What I Wish the World Knew About Life With Chronic Fatigue Syndrome
I have been living with chronic fatigue syndrome for several years now. This illness can get pretty isolating. It’s pretty hard to communicate what it feels like without people thinking I’m complaining about something trivial. See, the debilitating pain and brain fog aren’t very obvious to the unknowing observer. They might think of it as equivalent to the tiredness they feel after a long day of work or a bad night’s sleep. The overwhelming need to sleep, sometimes for 12+ hours per day, is met with either jealousy (“I wish I could sleep for that long!”) or insightful advice (“maybe you’re just tired because you overslept”).
Chronic fatigue is a mystery condition. It’s only diagnosed through a process of elimination, and they don’t really know what it is or how to treat it. It could be the result of gut bacteria, some sort of post-viral fatigue (hence the common association with Epstein-Barr Virus, a.k.a. glandular fever), abnormal brainwaves during sleep or maybe just an extreme symptom of some other condition (e.g. depression). Sadly, after the lengthy process of determining that nothing appears to be wrong with you, there’s not a whole lot anyone can do to help you. There are currently no “gold-standard” treatments. The condition itself has a pretty low remission rate. The best remaining option is to learn to live around it.
Chronic fatigue “flares” can trap you in a vicious cycle. Debilitating fatigue, unsurprisingly, can be a strong trigger for depression. Depression, in turn, can worsen fatigue. It feels like gravity has doubled your weight. You constantly feel like you’re somewhere between awake and asleep, and no amount of sleep can make it better. It’s trembling extremities, limbs that feel like jelly and aching all over. On a larger scale, it’s missed opportunities to go out and enjoy life, while simultaneously being made to feel guilty or overdramatic about something you can’t control.
The difficulty with invisible illnesses is that your ability to appear to be “well” is a reason to be invalidated by the people around you. This can start to make you question yourself as to whether something is really wrong. Self-care becomes infinitely harder when you don’t believe you deserve it, and herein lies the root of an increasingly worsening mental health epidemic that we now face. We are made to feel guilty for putting ourselves first, and along the way we have developed some strange idea that there should be a quick fix.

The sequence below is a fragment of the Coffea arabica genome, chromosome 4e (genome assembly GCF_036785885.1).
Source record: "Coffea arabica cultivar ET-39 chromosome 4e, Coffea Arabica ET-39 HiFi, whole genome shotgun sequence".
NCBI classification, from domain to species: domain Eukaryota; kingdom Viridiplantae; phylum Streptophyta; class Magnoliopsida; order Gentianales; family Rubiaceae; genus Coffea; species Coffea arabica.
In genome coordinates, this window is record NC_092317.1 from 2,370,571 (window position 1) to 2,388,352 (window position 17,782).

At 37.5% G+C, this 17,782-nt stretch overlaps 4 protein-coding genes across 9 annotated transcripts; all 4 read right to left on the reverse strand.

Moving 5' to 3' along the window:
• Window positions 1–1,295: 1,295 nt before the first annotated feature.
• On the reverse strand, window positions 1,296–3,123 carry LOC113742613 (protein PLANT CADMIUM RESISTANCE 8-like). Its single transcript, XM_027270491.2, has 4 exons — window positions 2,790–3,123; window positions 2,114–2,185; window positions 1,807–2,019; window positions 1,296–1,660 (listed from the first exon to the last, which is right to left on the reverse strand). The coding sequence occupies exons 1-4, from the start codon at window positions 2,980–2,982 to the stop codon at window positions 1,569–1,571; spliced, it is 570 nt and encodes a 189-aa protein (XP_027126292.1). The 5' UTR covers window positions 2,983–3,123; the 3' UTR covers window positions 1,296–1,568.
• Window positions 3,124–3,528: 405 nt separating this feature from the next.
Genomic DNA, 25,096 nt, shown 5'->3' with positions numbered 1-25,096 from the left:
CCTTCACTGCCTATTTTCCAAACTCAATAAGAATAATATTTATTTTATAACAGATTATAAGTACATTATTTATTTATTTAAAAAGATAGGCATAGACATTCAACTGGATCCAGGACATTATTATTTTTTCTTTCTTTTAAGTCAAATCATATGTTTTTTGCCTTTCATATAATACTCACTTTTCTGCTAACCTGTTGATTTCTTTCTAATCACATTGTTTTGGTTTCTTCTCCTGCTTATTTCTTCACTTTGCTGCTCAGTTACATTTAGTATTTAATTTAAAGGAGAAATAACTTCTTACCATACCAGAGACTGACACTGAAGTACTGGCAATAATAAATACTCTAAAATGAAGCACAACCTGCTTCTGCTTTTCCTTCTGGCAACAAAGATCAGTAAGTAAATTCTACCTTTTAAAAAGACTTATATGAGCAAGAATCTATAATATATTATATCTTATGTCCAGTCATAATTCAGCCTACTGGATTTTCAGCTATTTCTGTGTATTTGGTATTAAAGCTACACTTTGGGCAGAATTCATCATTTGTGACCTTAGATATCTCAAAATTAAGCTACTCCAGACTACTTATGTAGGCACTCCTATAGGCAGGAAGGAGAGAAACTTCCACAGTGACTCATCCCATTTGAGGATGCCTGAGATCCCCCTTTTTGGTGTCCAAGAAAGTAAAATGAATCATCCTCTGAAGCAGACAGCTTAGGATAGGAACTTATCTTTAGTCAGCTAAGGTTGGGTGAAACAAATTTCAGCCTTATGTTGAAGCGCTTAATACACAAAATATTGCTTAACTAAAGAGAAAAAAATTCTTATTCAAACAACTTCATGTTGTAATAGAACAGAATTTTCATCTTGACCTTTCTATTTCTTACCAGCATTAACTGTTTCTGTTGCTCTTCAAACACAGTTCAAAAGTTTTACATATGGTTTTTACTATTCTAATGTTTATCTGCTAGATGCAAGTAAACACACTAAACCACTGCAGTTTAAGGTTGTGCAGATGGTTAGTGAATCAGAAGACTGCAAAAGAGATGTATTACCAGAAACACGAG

There is no “one size fits all” approach to any struggle. As humans, we vary in the most wonderful and interesting ways, but we also have remarkably different needs. It’s easy to come up with a logical solution or to dismiss something we cannot see if we don’t take the time to walk in someone’s shoes. Realistically, in fact, there is often no way to completely understand someone else’s experience if we haven’t experienced it ourselves. Judgment is all too easy when we don’t take the time to truly listen and empathize with those around us.
We live in a complex world, and with that comes complex experiences. Everyone, from all walks of life, has their own unique story and their own unique set of struggles. Sometimes, these struggles have a large and long-lasting impact. So what can we do?
Firstly, never assume that you know better than the person who is in need. You may possess helpful insights and practical answers when they are feeling lost and scared, but you can’t make assumptions about exactly how they feel and what it’s like living day-to-day. The best approach is to simply ask, and most importantly, to listen. Be gentle with the people around you. A happy, confident face doesn’t always mean everything is fine. We can’t always know and we can’t always help, but we can always ease the burden by helping others to feel unconditionally loved and respected. Lastly, forgive. Forgive yourself for whatever you may be struggling with, forgive those around you for whatever they may be struggling with, and forgive people for not always getting it right.
It’s OK to struggle and it’s OK to do whatever you need to do to survive.
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